Proper conditioning is essential for athletic performance and health, as well as preparing your body for the rigors of competition and the demands of your sport. Adequate conditioning only takes a little talent, but it does take a certain amount of intelligence (to do it right).
Top conditioning separates men from boys, the women from girls. It seems all so simple; it makes you think about how it all can go wrong. It’s common sense, but it shows you that common sense is rare.
Here are a few of my top conditioning tips to help you raise your game.
Train Body Weight
Bodybuilding still has an iron grip on the iron game and, sadly enough, sports performance. The beginning of your strength routine should have nothing to do with iron in the first place.
Some overenthusiastic coaches will have the athletes start with benching, which could be better. The chance of acquiring an injury is too great; begin your strength training with the basics.
Train your body weight before using weights or any other external resistance. Many athletes scoff at mentioning bodyweight exercises, like bodyweight exercises are only for punks. Nothing can be further from the truth.
Body weight exercises are f—ing hard! Athletes have no business benching or squatting until they can control their body, stabilizing their shoulder girdle and core by doing push-ups and full squats.
I can’t count how many athletes I’ve witnessed load up the bar for their squat and bench press (and execute these exercises with poor form) while they can only correctly do a full squat or one-leg squat with no weight! Body control and stabilization are far more critical than Max strength.
With power and stabilization, stability is of use. Once you develop these qualities, you will be surprised how fast you progress.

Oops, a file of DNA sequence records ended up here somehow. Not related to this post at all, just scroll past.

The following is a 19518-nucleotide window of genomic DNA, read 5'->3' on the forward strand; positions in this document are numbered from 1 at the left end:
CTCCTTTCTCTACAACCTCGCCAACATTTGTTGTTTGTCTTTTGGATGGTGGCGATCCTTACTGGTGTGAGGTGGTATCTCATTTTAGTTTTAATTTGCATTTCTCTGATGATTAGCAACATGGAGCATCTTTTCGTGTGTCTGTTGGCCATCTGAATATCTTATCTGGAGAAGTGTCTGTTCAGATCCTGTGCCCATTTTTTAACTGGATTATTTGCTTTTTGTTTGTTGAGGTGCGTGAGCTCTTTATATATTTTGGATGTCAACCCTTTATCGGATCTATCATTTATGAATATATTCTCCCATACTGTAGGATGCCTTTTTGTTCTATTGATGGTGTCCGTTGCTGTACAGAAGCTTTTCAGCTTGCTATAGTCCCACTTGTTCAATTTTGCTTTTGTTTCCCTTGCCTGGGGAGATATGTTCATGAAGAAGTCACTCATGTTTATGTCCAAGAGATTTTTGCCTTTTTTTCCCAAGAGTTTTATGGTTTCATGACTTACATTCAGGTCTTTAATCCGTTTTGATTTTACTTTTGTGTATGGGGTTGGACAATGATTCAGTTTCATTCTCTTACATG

Train with free weights.
Anyone who knows me knows how I feel about free weights. I am a strong advocate of free weight training over machine-based training. For every athlete training today, the benefits of exercise with free weights should be common knowledge.
Benefits such as stabilization and body control in three planes in motion cannot be acquired with machine training. But I still see too much machine-based activity in several of the strength and conditioning workout books I purchase (e.g., lots of leg extensions and curls).
People, we are “athletes,” not bodybuilders! As far as I’m concerned, machine-based training is only valid for beginners for a limited time and very sparingly.
Use various methods to train multiple joints to develop strength and power.
There’s more than one way to skin a cat, which was said to me a long time ago (O.K., I admit getting old!–But aren’t we all?). Meaning there’s more than one to get the job done. But there’s only one way to get the job done if you want maximum strength and power – Training multiple joints.
Training multiple joints helps develop explosive force and coordination. It can do much more for you than a bicep or leg extension exercise, which has no place in an athletic development program. They’re more for aesthetics (show) than anything else.
Don’t limit yourself when choosing MJ exercises (In this case, for those that don’t know, MJ means multiple joints – not Michael Jordan!). For example, Back squats and leg presses aren’t the only game in town when it comes to developing leg strength to increase your vertical jump.
Try doing full-front squats instead. This version of the squat should be used more often, rarely. Great exercise! In one movement, you develop core strength and multi-joint flexibility (wrist, shoulder, hip, knee, and ankle).
Also, combine various lifts to cut training time and intensify your training effect. For example, deep front squats with a shoulder press, lunge with a shoulder press, or combining a Romanian deadlift with a back row. These lifts will tax your nervous system!
Train multi-planar and unilaterally.
More than 85% of your core musculature/powerhouse/pillar, whatever you want to call it, is rotational. And most sports, I’ll say more than 95%, take place in all three planes of motion simultaneously, backward and Forward, side to side, and up and down, with unilateral movements.
Yet most strength programs use exercises and activities with bilateral movements in the sagittal plane (Back to Front). How is that possible? More than 80% of the gait cycle (running and walking) is spent on one leg.
Every sports performance program on the planet should include one Leg squats, split squats, lunges, and step-ups. If these exercises are not in your schedule, you must seriously reevaluate your program!
Hey, nobody said that getting better was easy! Keep focused.
There’s nothing like old-school exercises for enhancing athletic performance. By adhering to these tips listed, you’ll already have a big jump in the competition. I guarantee it.